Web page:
As we know, President Barack Obama’s executive action, which defers the deportation of undocumented workers, will benefit more than 5 million of them, mostly from Mexico, El Salvador, Guatemala and Honduras, by establishing new administrative rules focused mainly on prioritizing the deportation of immigrants detained at the southern border who are trying to enter illegally; those convicted of serious crimes and those who pose a threat to national security. It would protect parents of citizens or residents who have lived in the country for more than five years, and benefits could extend further to the extension of a temporary work permit.

This whole immigration package, which represents peace of mind for these people and their families, is subject to what may be decided by a Texas judge, before whom the leaders of 25 states have filed a suit with the main aim of totally rejecting the measure.

The concern is that the judge hearing this dispute is, reportedly, a conservative. He has not yet ruled on the admissibility of this suit, but has suggested that it is a subject for “legitimate debate,” which suggests he is leaning toward the plaintiffs; this also constitutes a prejudgment of the case.

Moreover, the House of Representatives, with 236 votes for and 191 against, recently approved the budget for the Department of Homeland Security until September 30, 2015, which includes amendments that block past initiatives outlined by the White House. This includes freezing the program that protects children in an irregular situation from deportation, regarding them as an affront to the rule of law and the U.S. Constitution.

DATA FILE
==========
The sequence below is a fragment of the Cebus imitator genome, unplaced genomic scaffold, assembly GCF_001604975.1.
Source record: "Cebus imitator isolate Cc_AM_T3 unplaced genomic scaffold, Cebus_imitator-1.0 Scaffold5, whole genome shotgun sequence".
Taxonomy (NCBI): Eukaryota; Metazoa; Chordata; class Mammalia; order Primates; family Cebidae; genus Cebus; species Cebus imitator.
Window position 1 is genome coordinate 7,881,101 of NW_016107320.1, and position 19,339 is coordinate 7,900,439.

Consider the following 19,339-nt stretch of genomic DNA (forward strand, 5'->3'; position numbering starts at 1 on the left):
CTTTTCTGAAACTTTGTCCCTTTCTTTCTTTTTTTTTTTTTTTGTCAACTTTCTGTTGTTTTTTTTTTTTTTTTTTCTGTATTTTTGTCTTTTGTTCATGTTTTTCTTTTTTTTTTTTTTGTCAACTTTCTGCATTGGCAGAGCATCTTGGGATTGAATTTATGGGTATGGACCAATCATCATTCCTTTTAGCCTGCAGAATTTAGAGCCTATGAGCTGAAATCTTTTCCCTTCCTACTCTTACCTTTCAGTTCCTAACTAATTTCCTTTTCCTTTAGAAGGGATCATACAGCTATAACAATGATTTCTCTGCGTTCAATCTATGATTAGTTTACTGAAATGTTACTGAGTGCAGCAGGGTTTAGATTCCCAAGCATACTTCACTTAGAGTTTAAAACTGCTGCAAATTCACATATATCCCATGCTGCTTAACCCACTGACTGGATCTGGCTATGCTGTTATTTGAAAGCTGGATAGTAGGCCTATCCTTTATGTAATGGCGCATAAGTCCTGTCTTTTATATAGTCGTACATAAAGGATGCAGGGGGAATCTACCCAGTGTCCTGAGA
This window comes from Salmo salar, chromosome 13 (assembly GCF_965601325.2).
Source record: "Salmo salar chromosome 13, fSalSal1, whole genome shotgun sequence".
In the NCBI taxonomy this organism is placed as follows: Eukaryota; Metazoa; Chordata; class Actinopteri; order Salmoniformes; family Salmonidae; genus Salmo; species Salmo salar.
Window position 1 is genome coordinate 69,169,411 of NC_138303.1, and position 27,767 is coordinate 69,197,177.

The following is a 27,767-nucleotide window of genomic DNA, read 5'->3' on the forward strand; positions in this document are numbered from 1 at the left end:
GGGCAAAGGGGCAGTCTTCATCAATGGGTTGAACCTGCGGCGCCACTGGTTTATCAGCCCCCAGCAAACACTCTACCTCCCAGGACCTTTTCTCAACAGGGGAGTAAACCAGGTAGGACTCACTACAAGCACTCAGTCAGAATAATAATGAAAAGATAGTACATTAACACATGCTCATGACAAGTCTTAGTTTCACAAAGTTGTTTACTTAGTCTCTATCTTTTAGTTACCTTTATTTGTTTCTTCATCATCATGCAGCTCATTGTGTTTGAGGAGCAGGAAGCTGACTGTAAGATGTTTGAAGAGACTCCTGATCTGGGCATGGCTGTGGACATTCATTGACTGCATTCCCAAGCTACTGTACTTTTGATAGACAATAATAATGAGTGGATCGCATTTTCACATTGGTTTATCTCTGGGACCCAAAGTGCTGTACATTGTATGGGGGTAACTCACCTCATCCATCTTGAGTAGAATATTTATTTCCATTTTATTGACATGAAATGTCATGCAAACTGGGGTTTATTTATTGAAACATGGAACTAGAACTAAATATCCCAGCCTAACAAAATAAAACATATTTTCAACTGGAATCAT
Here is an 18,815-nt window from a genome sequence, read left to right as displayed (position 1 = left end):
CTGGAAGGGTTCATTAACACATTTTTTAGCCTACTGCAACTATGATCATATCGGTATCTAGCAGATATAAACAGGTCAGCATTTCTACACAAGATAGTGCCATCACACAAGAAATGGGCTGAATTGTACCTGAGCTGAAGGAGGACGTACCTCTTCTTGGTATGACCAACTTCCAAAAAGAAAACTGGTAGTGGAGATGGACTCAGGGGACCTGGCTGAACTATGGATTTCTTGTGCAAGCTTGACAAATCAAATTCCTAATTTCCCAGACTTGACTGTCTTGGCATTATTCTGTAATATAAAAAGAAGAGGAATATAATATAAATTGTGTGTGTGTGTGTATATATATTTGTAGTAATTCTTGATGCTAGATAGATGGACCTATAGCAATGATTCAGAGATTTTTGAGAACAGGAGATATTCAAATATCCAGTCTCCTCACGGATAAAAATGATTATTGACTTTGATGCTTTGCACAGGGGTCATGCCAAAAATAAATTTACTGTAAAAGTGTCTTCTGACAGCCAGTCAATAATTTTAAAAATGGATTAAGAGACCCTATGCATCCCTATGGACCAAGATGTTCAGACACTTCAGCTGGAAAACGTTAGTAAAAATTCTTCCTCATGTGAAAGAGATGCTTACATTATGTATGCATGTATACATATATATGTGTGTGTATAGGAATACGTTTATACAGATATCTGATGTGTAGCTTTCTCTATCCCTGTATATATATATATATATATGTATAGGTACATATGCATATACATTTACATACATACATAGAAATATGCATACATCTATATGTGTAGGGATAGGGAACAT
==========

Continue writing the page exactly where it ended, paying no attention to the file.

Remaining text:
The positive here is that President Obama has the power of veto, which he said he would exercise if this bill passes the Senate — and this body is controlled by Republicans. Democratic leaders believe this to be unnecessary as it would put the operations of the Department of Homeland Security and the national security of the U.S. in danger.

Given this uncertainty, undocumented immigrants, including our compatriots, will probably benefit from such new immigration relief programs issued by the White House, as they have under the Deferred Action for Childhood Arrivals or the “dreamers” on a similar plan, because, if these programs are not revoked or blocked in some way, they will be effective and in full force soon — although maybe temporarily — and immigrants will be better positioned for any future immigration reform that will someday be afforded to them.